Everything you need to know at your first dermatologist visit.
Dermatologists are experts when it comes to helping people of all ages, including newborns, maintain a healthy skin, hair, and nails. If it is your first time to visit a dermatologist, knowing what to expect can help you prepare better.
It is important to have regular dermatological visits to help identify and stop serious dermatological problems before they get worse. A once a year dermatological checkup is recommended for everyone regardless of their health status. Regularly visiting your dermatologist is also important since skin cancer, which is common these days, can be difficult to recognize.
Aside from detecting skin cancer, other common reasons why you should visit a dermatologist include:
- Skin irritation
- Skin rash, bumps, redness, and other changes
- Skin lumps
- Dry skin
- Hair loss
- Brittle nails
- Nail discoloration
- Unsightly moles
- Aging skin
- Skin pigmentation
Preparing for Your Visit
To help get the most out of your first dermatological visit, you need to be prepared by reviewing accurate information regarding your medical history, including your family history.
List all of your concerns or questions to the doctor and bring it with you on your scheduled appointment. Making a list before your visit can help make sure that you will not forget anything. It will also help you to have an efficient and thorough consultation with the dermatologist.
Before your scheduled appointment, do not wear any makeup and make sure that your skin is clean to give your dermatologist an accurate assessment of your skin condition.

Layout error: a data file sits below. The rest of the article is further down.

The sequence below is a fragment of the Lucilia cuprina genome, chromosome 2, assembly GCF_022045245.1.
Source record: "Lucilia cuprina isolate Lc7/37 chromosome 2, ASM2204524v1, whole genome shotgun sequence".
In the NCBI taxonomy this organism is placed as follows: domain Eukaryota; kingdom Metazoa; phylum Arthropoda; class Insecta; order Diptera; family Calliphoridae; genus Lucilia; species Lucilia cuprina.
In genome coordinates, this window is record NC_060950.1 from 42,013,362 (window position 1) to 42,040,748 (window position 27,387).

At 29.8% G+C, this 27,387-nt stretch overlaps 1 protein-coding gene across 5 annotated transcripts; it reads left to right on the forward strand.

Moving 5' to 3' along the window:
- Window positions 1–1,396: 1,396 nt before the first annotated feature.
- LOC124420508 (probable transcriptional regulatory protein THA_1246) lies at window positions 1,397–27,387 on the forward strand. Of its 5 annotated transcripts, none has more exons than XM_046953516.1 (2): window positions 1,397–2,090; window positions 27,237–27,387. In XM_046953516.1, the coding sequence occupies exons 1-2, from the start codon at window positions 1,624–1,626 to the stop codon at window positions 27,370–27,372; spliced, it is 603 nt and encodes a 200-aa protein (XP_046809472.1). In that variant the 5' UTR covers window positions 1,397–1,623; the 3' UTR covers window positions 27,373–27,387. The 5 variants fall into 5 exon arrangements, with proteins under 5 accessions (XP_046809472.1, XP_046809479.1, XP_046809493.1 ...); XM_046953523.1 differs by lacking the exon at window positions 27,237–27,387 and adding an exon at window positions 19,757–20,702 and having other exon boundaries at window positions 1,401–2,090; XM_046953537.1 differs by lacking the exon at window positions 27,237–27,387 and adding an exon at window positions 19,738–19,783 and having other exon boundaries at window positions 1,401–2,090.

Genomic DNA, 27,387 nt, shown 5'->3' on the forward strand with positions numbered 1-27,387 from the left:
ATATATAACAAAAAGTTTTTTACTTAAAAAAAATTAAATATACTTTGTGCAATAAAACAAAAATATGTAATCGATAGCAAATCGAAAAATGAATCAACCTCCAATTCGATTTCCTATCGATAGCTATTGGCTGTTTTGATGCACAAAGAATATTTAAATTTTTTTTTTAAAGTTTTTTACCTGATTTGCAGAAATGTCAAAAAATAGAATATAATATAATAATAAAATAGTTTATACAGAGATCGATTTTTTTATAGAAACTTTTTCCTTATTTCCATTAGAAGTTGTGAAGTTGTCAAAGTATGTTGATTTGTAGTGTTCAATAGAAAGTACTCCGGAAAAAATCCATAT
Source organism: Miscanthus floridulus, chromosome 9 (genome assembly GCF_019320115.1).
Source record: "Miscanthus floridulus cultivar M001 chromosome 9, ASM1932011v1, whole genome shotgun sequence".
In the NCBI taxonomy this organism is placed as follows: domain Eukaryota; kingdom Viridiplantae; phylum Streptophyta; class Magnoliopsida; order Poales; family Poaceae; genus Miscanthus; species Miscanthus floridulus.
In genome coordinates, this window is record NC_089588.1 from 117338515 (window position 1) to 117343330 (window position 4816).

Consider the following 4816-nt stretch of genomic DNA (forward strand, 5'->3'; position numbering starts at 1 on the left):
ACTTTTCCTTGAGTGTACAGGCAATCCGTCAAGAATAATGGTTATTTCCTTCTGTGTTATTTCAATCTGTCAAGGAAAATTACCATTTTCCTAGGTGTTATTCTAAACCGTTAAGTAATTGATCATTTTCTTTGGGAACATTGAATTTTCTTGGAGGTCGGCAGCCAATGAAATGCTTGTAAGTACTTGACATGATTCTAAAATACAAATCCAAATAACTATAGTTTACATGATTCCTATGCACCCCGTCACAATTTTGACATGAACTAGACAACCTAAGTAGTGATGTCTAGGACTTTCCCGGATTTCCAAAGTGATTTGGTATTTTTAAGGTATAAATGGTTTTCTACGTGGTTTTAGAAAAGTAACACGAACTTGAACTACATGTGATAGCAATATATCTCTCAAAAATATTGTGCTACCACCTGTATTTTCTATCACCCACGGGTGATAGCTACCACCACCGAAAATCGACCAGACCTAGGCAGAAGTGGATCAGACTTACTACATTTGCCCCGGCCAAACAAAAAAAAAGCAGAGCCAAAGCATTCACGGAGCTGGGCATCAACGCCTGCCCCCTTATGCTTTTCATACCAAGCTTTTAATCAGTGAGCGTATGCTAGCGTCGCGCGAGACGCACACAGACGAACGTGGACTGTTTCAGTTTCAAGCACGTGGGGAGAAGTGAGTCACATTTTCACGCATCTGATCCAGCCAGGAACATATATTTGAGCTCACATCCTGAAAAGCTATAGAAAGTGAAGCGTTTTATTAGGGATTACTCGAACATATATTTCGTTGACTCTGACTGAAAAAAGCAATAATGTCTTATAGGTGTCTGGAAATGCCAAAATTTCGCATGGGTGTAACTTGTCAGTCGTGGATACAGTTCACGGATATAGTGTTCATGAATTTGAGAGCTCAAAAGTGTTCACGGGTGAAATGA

What to Expect
The following are things that you can expect at your first dermatologist visit:
1. Questions about your medical history
Visiting a dermatologist is like visiting other doctors or medical specialists. As a new patient, you will initially fill out some paperwork, which includes your medical history, medications, and medical conditions, among others. You should also be prepared to answer past and current skin issues and describe your symptoms in detail.
The doctor may also ask if you are currently taking or have had any type of medication, which includes prescription medicine, over-the-counter medications, dietary supplements, or herbal medications.
2. Full-body skin check
You may be asked to take off your clothes and put on a lightweight paper gown if it is your first time seeing a dermatologist or if you are coming in for a mole check.
The doctor will check for any skin growth, unusual moles, and other irregularities from head to toe during your appointment. A special diagnostic tool called a dermatoscope may also be used by the doctor to better observe skin lesions.
The dermatologist may also teach you how to perform a self-examination of your skin and inform you about the skin changes to watch out for.
3. You can expect to be treated with respect
Most dermatologists act professionally and treat their patients with respect. However, if you encounter a rude or demeaning dermatologist, who does not listen to your dermatological concerns, does not spend time checking your skin, or gives you an uncomfortable time listening to hard-sell skin care products, it may be time to find another dermatologist.